Asthma FAQ Part 2: Treatment, Common Asthma Medications & Your Lifestyle

A young woman, eyes closed, breathing.

Common asthma medications can be an important part of your asthma treatment plan. In our Asthma FAQ Part 1, you learned the steps to take to identify asthma symptoms so you could start a conversation with your doctor about diagnosis and management, including a prescription from a regulated pharmacy like Inhouse Pharmacy. Understanding treatment options is important in taking an active role in your healthcare, and these are a few of our most asked questions about controlling asthma’s effect on your life.

What is asthma control?

If your asthma is well controlled with common asthma medications then you should not have regular symptoms, reducing your risk of asthma attacks. This means that you should not regularly experience asthma breathing difficulties with symptoms including asthma wheezing, tightness of the chest, shortness of breath and a chronic asthma cough. If your asthma is well controlled, you should be using your reliever inhaler no more than three times a week for wheezing or breathlessness.

What makes some asthma cases worse than others?

Common asthma medications can help manage asthma, but dosages can vary based on how bad your asthma is. Not all asthma is the same, and there are degrees of severity with asthma symptoms that vary from mild and hardly noticeable to very severe and difficult to control. You also may have symptoms constantly or just when triggered by certain environmental factors like cold or stress. If you have allergic asthma, than anything that triggers an allergic response like exposure to pollen, house dust mites or animal fur can make your asthma worse. If you have non-allergic asthma anything that is an irritant to sensitive airways can make asthma worse, such as chemicals or cigarette smoke. You will soon learn what makes your asthma worse and how to manage your asthma symptoms by avoiding your triggers along with using the right medication.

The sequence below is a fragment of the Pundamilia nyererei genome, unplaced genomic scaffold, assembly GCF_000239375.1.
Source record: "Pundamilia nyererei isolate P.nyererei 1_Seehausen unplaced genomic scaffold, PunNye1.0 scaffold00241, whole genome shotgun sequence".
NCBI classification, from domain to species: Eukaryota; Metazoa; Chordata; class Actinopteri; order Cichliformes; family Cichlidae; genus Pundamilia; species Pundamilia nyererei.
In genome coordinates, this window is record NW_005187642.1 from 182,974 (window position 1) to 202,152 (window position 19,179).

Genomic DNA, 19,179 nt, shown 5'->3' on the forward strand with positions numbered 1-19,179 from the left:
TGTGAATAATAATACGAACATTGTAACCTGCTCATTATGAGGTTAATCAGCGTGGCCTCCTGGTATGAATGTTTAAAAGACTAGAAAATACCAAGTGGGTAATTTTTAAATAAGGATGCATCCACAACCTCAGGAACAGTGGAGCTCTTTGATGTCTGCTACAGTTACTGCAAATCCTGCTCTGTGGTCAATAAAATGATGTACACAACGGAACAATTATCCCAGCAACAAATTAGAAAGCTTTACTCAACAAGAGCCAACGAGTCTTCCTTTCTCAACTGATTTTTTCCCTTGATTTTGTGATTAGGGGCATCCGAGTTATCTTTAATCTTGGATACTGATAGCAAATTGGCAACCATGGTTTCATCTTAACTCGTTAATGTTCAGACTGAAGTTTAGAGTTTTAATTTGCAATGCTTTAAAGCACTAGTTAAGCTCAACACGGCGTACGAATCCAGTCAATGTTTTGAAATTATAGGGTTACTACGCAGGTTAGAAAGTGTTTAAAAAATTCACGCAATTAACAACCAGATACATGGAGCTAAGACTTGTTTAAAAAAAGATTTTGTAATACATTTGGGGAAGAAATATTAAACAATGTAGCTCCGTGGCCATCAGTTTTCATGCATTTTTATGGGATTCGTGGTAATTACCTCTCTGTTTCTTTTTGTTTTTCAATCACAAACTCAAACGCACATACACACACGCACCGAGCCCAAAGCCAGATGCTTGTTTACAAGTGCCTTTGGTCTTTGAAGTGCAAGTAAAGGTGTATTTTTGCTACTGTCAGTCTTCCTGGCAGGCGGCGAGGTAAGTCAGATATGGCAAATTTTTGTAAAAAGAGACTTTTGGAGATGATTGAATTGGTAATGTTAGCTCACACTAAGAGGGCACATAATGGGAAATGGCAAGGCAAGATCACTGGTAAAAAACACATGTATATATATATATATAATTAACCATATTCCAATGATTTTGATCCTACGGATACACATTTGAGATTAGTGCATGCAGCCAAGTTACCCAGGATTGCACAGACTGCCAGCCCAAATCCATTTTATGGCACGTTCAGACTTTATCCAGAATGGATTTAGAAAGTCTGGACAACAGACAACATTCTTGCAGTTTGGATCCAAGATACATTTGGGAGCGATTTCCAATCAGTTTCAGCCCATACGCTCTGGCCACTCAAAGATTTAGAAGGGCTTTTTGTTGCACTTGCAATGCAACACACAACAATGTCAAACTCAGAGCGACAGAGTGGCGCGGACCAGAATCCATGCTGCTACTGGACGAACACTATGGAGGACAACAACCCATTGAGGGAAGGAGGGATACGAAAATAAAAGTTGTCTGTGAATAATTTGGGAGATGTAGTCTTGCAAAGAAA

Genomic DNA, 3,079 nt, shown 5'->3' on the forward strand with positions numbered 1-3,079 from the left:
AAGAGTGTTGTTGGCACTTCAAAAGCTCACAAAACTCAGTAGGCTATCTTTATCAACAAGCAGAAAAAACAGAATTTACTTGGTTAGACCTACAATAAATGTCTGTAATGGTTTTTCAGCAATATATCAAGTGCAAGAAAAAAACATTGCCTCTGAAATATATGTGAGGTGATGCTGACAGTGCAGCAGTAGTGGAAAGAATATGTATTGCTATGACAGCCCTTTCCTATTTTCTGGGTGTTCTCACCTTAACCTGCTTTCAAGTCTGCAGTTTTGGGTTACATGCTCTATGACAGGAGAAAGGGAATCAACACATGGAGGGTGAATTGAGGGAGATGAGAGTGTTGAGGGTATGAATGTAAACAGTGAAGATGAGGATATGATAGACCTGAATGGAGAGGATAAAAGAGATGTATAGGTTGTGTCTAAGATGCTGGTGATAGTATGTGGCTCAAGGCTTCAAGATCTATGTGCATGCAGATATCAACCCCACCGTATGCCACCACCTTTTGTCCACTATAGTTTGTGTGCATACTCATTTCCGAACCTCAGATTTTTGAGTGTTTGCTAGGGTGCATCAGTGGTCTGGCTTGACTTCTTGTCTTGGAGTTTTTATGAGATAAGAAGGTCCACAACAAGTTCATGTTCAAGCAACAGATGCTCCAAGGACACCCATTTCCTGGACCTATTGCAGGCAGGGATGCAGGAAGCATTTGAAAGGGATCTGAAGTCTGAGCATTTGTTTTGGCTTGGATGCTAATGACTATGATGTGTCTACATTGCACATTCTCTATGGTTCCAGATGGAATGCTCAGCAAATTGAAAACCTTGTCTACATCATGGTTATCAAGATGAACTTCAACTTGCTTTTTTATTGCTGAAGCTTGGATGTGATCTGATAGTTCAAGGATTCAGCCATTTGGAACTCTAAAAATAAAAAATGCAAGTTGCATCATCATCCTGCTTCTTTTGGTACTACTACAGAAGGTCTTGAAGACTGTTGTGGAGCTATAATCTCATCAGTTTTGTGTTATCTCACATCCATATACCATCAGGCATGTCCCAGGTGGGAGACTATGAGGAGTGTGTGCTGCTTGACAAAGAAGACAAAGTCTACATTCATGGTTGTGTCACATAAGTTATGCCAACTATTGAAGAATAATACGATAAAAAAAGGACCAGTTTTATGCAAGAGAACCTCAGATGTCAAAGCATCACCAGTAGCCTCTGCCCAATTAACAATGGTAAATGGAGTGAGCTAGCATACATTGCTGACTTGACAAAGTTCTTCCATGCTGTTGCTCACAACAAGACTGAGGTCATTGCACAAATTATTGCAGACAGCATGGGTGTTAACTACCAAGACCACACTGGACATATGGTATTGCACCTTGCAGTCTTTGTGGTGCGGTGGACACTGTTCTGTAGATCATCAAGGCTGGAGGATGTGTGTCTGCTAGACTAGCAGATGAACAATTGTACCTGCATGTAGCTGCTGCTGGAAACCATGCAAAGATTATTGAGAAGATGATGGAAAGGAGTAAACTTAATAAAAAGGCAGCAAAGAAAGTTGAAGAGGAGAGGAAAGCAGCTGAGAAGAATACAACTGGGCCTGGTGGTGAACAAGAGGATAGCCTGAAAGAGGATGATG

Treatments for Asthma

What are some common asthma medications?

Since asthma cannot be prevented or cured, asthma medications have been developed to manage and control symptoms for asthma. There are essentially two types of asthma medications that are used to treat the disease through different mechanisms.

  • A preventer helps reduce inflammation of the airways and prevent symptoms developing. It is a long-term treatment that’s taken regularly.
  • A reliever provides asthma relief and should be taken only when needed to help make breathing easier.

The asthma products you are given depend on your age, symptoms, severity of your asthma, and any side effects you may have from asthma drugs.

What is the difference between asthma medications?

Each type of the common asthma medications has a specific role to play in managing asthma, controlling symptoms of asthma and providing asthma relief. You may be taking one or more different asthma medications, depending on what causes your asthma and how mild or severe your symptoms are. Most asthma medications are inhaled, using one of many different inhalation devices.

For long-term asthma management, you will have a preventer inhaler, which usually contains steroids to treat inflammation of the airways that is the underlying cause of asthma. A reliever inhaler is a bronchodilator, usually a rapid but short-acting beta agonist that opens up the airways to make it easier to breathe. A longer-acting bronchodilator medication is sometimes used to control symptoms in addition to a preventer, but it does not act fast enough to give relief from asthma attacks. Other oral medications are available, like the steroid prednisone for short-term treatment of severe asthma episodes.

Can other medications make my asthma worse?

Some medicines can bring on symptoms of asthma or make your asthma worse. Common medications used for relief of pain and inflammation like aspirin and other non-steroidal anti-inflammatory drugs (NSAIDs) like ibuprofen or naproxen. Also beta-blockers like propranolol and atenolol for high blood pressure and heart disease. If you notice that you are wheezing and having difficulty breathing after taking any medications, tell your doctor as you may be allergic to that medication.